Often people do understand that Christmas has to do with the birth of the Lord, but they are not able to embrace it because they do not see how such a fact of history is relevant to them. This may be because they do not understand that Jesus is alive (He is risen) and active in the world. They do not understand that He can and does change people's lives. (Although, in some cases, people are too complacent to want any changes.) There are so many people who do not know peace, forgiveness, love, etc. For some reason they do not associate Jesus' salvation with these things. Salvation is not merely otherworldly (i.e., pertinent only to heaven). Salvation is also a present reality that is connected with living a spiritually based life that is made possible by the continuing ministry of Jesus (see Galatians 5). When dealing with people who are unbelievers or lapsed believers, it is good to try to help them make these connections. Jesus does not make people miserable (as some people might think).
A simple way of reaching out to people with the glad tidings of salvation is to send religious Christmas cards, especially cards that are artistic in nature. The old saying that a picture paints a thousand words is indeed true. Who is inspired to ask questions about the meaning of life and the place of Jesus when he sees a reindeer or a snowman? On the other hand, a beautiful Madonna and Child might touch the person's heart or at least inspire him to ask questions that orient him to the faith. The opportunities for evangelizing are many. Let's take advantage of them.
|November 23, 2014 Pastor's Column||To Top|
The United States Conference of Catholic Bishops, has repeatedly called for "immigration reform". The USCCB's chairman has hailed President Obama's pending measure to halt the deportation of 4.7 million undocumented aliens who are living in the U.S. The USCCB (which, strictly speaking, is not a "magisterial body") tends to lack any reserve when it comes to the immigration issue. What does the Church officially teach about immigration? The Catechism of the Catholic Church (#2241) includes the stipulation that nations have rights to make legitimate immigration subject to various conditions that are reflected in their laws. It is not unjust to have requirements in the law concerning immigration, and becoming a citizen of a new nation. Without such legalities, how could a nation maintain its own integrity?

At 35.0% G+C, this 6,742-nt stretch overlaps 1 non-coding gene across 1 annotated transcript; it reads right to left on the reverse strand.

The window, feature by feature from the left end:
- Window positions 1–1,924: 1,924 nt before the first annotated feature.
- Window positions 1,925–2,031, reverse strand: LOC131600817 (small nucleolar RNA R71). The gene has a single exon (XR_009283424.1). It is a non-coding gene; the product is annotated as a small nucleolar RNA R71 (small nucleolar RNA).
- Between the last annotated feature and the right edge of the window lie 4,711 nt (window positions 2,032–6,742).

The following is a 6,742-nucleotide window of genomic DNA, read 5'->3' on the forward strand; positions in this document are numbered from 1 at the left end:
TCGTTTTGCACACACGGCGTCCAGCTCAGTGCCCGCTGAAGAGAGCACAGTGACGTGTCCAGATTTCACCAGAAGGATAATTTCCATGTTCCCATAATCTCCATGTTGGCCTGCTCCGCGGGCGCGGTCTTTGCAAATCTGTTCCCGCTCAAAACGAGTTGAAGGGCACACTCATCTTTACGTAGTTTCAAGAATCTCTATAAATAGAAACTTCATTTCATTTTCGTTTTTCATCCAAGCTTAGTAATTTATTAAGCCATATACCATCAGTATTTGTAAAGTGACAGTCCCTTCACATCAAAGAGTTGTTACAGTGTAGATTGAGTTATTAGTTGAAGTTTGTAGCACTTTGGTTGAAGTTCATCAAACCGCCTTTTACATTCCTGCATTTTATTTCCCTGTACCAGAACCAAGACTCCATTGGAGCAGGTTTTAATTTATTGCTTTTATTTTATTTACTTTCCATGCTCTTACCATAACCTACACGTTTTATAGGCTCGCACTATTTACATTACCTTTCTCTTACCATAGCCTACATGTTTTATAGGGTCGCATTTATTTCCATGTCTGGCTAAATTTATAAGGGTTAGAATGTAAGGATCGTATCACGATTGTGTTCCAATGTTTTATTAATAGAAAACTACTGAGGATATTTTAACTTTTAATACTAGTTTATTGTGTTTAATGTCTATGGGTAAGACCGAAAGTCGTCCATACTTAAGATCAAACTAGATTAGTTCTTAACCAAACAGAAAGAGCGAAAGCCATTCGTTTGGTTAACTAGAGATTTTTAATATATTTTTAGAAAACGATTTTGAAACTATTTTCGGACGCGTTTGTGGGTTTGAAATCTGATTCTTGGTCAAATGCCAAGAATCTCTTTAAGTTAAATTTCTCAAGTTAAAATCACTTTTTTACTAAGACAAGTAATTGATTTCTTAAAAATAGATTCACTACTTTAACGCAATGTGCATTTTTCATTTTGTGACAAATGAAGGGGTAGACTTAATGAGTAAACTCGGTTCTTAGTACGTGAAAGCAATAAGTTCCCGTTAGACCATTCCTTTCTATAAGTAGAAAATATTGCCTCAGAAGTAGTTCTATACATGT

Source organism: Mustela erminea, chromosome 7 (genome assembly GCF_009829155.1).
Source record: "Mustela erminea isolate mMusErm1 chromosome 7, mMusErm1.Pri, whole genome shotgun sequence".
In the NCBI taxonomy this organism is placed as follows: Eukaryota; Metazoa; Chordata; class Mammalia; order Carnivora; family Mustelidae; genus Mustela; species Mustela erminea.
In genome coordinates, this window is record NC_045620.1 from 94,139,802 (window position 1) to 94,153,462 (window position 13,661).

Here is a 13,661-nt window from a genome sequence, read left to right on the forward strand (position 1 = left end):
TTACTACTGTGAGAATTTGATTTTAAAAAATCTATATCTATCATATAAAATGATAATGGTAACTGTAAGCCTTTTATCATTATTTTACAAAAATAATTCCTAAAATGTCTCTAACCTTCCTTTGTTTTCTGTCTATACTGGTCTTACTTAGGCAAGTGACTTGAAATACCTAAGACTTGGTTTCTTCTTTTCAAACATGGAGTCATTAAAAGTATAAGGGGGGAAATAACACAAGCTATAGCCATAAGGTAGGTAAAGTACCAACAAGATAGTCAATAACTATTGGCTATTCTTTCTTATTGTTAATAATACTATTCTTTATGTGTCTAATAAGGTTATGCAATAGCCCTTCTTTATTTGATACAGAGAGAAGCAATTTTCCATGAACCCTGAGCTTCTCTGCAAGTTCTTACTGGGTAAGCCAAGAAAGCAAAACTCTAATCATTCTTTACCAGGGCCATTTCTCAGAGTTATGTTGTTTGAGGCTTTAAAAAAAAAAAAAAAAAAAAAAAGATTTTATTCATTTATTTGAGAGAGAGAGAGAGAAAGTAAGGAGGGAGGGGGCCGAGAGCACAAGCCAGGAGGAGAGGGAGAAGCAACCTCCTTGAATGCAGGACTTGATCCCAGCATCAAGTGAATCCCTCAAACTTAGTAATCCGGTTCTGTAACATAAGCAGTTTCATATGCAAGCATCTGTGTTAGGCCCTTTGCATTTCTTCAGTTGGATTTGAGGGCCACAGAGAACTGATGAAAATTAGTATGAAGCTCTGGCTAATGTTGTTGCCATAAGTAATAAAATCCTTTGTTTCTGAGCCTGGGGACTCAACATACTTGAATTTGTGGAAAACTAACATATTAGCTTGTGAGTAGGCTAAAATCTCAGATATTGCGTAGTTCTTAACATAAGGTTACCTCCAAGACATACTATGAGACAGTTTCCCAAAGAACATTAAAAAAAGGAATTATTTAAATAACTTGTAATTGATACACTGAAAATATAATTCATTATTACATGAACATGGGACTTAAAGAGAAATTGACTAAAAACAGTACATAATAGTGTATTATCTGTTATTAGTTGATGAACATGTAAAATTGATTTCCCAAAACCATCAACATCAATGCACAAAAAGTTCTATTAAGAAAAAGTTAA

Unfortunately, the USCCB tends to look at any balanced critique of unbridled or unchecked immigration or various forms of amnesty, as somehow being motivated by an unwillingness to welcome the stranger, and therefore in conflict with the Gospel. Jesus wasn't talking about immigration laws. Yes, we are supposed to see Jesus in every person, irrespective of nationality or race, but this doesn't mean that it is not right to be mindful of our nation's welfare, and the welfare of the people involved. Many of the poor people who have flooded into the country have done so as result of political and economic changes brought about by certain people in power who are striving to consolidate the nations and put to rest the concept of having any borders. (We call such ideas "globalism"). The people paying the price for globalist policies are on both sides of the border. Americans suffer and Mexicans suffer.
We do not do anyone any favor by encouraging people to enter the country illegally. Indeed, such people are exploited all along the way. We have the smugglers who make money on sneaking in people (extortion), we have families being torn apart (some stay behind, some enter into the U.S.), we have casualties who do not make it across the desert, etc. Who benefits? Corporations have cheap labor (an undocumented alien cannot complain about receiving a pittance). Politicians have a potential new voter base. Etc. Where is the justice?